PID to probe possible police false leak to harm teen’s reputation

A statement by PID said that the material being disseminated indicating that 18-year-old Solomon Tekah had a serious criminal record was false.

By
July 9, 2019 21:38
1 minute read.
PID to probe possible police false leak to harm teen’s reputation

Protesters with a sign saying 'State of Israel, Being black is a crime' . (photo credit: AVSHALOM SASSONI)

The Police Investigations Department (PID) announced on Monday that it will probe whether members of the police or others illegally leaked true or false material claiming that 19-year-old Ethiopian-Israeli Solomon Tekah, who was recently killed under questionable circumstances by a policeman, had a serious criminal record.

A statement by PID said that the material being disseminated was false.

Tekah was killed by an off-duty police officer in Haifa last week under questionable circumstances and the police officer himself is already under criminal investigation.

The information that came out against Tekah appeared to be part of a coordinated public relations campaign to harm his reputation in order to try to help clear the police officer involved of any wrongdoing.

Late Sunday night, the head of the authority for combating racism, Avka Zana, called on PID to probe the leaks, with the implication that some of the information about Tekah might even be true, but that leaking such classified information would violate the law.

Zana had said that spreading the information against the deceased young man broke every redline and constituted a crime.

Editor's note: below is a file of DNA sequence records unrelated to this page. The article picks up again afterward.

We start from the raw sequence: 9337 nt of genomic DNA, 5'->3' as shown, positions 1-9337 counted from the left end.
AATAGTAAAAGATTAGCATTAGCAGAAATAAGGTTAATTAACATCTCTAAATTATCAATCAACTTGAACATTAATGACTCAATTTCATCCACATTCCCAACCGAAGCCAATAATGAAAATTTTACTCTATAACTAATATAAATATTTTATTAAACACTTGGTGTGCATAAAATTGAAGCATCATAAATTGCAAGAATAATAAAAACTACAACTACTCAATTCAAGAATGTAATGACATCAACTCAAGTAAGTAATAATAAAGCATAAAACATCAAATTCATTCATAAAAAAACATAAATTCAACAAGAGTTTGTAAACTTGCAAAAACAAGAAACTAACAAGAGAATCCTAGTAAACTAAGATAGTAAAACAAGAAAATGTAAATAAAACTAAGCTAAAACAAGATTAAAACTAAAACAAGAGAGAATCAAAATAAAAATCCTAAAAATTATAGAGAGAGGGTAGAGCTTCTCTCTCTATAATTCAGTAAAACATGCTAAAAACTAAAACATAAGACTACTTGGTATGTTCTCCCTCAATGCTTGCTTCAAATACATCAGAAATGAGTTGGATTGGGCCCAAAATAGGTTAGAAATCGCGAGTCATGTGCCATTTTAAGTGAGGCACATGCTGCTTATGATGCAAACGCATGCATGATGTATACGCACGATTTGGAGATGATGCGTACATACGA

However, the PID statement on Monday seemed to indicate that some or all of the information put out against Tekah is false.

Zana added that those who distributed the information wanted to try to portray Tekah publicly as a guilty party to get the public to believe that the police officer shot him justifiably, as opposed to the officer going rogue and overreacting to a low-grade disturbance because Tekah was black.

Regardless of how true or false the information that has been disseminated may be, if it is private classified information, whoever leaked it could themselves face criminal charges.

The Ethiopian-Israeli community is up in arms over the shooting of Tekah, seeing it as another example of Ethiopians being killed by police under questionable circumstances, with the officers potentially suffering little consequences.

Since January 2018, when Deputy Attorney-General Shlomo (Mumi) Lemberger issued a directive for the PID and the state prosecution to be particularly careful about assessing discriminatory police behavior against Ethiopians, Zana has been vocal about flagging the issue when public controversies arise.


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